Gender was deeply significant to matters of government and rule in early modern society, although its importance has been seriously underestimated by most historians. In this chapter, our main purpose is to argue that the study of early modern political history should be rethought, to take account of the presence and influence of women. We cannot here include a comprehensive discussion of women and politics from the mid-sixteenth to the early eighteenth century, for it needs a study in itself. Yet we question the tradition of political history which has been written as a narrative excluding women. We aim to restore women to politics, and politics to women.
Historians rarely define their notion of 'the political' for the early modern period. While feminists have sought to expand its scope, arguing 'that the personal is political', early modern historians have taken a more limited view. Politics, they insist, was men's business, encompassing the monarch and the institutions of government: Parliament, the patronage system, and the conflicts in the counties between rival families. Thus Peter Laslett, in The World We Have Lost, writes of England in 1640 as an association between the heads of families: 'Almost no woman ever belonged to England as an individual, except it be a queen regnant--scarcely a woman in the ordinary sense--or a noble widow and heiress or two, a scattering of widows.'1 Laslett at least asked the question about women's participation in ' England'; others never raise the matter. Even popular politics has a typology which places women at the bottom: E. P. Thompson has argued that it is difficult to see food riots in which women were involved as being '"political" in any advanced sense'.2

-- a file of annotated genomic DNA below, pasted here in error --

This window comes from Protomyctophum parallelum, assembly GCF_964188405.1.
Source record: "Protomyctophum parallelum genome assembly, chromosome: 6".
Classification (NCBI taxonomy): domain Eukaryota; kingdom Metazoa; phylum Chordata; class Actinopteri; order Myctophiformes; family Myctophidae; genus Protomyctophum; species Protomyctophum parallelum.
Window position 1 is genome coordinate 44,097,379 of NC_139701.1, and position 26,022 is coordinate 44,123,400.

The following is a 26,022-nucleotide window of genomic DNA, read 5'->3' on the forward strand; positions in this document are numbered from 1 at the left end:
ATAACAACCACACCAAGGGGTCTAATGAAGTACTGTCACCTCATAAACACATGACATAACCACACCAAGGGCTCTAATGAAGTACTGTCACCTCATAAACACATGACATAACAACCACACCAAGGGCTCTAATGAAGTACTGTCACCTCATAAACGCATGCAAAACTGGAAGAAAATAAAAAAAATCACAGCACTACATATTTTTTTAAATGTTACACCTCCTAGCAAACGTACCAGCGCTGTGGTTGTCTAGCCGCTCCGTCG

Political power was fluid in early modern society. Beyond the institutions of government--the monarchy, parliaments, courts of law--as sources of power and places where it was exercised, was the court.3 And beyond the____________________